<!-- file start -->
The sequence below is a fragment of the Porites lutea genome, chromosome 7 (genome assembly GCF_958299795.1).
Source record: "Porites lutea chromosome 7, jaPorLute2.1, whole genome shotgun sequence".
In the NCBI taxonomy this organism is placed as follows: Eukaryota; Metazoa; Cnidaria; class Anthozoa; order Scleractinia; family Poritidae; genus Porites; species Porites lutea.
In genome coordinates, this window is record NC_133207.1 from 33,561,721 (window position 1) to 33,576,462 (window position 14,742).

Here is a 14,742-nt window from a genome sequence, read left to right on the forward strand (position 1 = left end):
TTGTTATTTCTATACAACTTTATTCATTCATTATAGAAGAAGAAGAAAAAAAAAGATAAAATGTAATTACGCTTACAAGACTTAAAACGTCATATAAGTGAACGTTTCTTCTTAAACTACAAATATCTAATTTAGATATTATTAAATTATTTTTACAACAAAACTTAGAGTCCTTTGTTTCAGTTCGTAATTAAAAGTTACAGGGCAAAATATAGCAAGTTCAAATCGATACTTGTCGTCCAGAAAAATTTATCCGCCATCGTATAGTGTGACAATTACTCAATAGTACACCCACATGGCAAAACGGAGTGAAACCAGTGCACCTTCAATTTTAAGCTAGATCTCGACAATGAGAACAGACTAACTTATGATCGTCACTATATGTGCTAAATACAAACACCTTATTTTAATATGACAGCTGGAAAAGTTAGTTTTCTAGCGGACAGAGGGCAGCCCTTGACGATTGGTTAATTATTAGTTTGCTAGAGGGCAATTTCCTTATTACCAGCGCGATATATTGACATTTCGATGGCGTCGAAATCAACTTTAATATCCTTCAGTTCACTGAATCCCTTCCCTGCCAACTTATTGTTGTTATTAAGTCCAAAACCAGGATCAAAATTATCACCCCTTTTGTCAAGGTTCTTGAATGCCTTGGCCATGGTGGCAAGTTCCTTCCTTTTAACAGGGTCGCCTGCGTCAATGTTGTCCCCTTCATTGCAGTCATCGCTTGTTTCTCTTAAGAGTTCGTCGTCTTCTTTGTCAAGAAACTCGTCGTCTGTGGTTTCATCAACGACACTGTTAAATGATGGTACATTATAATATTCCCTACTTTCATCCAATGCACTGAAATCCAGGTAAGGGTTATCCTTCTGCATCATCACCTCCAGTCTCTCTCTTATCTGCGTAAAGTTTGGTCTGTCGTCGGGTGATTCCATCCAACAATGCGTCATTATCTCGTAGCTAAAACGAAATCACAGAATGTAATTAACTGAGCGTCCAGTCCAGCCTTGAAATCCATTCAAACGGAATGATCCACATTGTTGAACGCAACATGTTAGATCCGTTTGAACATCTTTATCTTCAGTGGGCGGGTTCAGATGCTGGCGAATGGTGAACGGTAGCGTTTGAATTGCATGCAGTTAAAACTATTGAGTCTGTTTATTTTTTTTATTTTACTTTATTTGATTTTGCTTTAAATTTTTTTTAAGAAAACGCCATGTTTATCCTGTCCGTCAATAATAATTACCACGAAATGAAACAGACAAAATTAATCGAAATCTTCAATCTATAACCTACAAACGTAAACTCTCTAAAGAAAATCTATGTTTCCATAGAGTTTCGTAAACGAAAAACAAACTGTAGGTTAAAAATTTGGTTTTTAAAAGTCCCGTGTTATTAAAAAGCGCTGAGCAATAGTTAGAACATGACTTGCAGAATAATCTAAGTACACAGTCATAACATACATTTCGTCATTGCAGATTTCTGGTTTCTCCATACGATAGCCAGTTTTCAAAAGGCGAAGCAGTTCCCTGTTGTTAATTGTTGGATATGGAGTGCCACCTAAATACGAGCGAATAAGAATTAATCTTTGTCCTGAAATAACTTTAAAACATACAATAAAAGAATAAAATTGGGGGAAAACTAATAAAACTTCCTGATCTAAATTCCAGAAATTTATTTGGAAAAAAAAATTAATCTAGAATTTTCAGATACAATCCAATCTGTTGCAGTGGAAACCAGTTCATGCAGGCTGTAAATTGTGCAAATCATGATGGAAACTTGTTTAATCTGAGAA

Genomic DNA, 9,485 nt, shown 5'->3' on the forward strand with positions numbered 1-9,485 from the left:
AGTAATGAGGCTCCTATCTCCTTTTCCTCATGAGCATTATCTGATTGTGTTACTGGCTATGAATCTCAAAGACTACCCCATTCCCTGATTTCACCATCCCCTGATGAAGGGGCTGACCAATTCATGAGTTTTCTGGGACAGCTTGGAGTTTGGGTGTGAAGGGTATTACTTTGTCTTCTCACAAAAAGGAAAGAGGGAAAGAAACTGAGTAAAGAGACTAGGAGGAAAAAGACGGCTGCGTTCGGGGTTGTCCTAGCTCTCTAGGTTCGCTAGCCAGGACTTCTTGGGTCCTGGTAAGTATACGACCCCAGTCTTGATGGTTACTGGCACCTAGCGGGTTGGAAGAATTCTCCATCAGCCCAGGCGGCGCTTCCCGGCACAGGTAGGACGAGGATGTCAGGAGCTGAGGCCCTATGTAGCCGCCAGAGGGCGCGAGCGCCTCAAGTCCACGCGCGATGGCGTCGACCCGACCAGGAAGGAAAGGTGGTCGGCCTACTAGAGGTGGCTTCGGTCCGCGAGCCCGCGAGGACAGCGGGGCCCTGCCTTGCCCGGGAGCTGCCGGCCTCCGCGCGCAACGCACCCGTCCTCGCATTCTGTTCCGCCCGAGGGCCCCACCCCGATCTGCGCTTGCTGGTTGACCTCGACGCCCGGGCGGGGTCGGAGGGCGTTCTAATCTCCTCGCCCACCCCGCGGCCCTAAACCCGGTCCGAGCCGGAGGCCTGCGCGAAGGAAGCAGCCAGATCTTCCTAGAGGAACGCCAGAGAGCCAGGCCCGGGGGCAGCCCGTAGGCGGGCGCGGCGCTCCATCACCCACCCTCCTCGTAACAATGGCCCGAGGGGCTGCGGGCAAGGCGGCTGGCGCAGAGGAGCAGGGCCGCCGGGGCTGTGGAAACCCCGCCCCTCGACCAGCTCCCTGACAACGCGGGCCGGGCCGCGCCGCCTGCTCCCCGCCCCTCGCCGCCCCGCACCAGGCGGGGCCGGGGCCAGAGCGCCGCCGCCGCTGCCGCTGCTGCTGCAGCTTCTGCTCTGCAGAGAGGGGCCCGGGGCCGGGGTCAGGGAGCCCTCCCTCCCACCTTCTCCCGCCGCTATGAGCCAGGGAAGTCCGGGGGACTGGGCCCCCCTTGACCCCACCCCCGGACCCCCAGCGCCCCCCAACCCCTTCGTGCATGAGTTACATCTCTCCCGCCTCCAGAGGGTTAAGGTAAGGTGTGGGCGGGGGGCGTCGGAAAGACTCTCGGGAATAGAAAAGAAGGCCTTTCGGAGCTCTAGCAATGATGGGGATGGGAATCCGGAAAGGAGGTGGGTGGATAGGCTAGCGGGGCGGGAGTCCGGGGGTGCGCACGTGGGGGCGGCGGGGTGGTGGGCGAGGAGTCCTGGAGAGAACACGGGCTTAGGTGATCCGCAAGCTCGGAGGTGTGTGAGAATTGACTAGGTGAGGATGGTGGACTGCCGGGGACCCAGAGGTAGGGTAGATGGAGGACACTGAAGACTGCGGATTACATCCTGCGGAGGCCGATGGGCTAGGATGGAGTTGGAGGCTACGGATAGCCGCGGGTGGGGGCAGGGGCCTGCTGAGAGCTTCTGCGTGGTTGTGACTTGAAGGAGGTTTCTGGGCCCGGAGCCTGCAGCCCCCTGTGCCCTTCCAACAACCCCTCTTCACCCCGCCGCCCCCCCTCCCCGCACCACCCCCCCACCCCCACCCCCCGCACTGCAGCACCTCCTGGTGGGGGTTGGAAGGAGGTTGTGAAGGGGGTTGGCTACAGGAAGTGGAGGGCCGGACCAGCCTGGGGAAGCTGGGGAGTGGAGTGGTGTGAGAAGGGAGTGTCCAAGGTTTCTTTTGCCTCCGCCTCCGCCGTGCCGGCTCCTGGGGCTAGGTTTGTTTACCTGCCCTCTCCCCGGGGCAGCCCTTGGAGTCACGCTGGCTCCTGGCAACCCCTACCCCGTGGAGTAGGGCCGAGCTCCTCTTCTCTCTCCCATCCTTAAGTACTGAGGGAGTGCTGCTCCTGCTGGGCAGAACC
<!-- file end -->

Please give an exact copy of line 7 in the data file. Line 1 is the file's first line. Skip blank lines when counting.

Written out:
Genomic DNA, 9,485 nt, shown 5'->3' on the forward strand with positions numbered 1-9,485 from the left: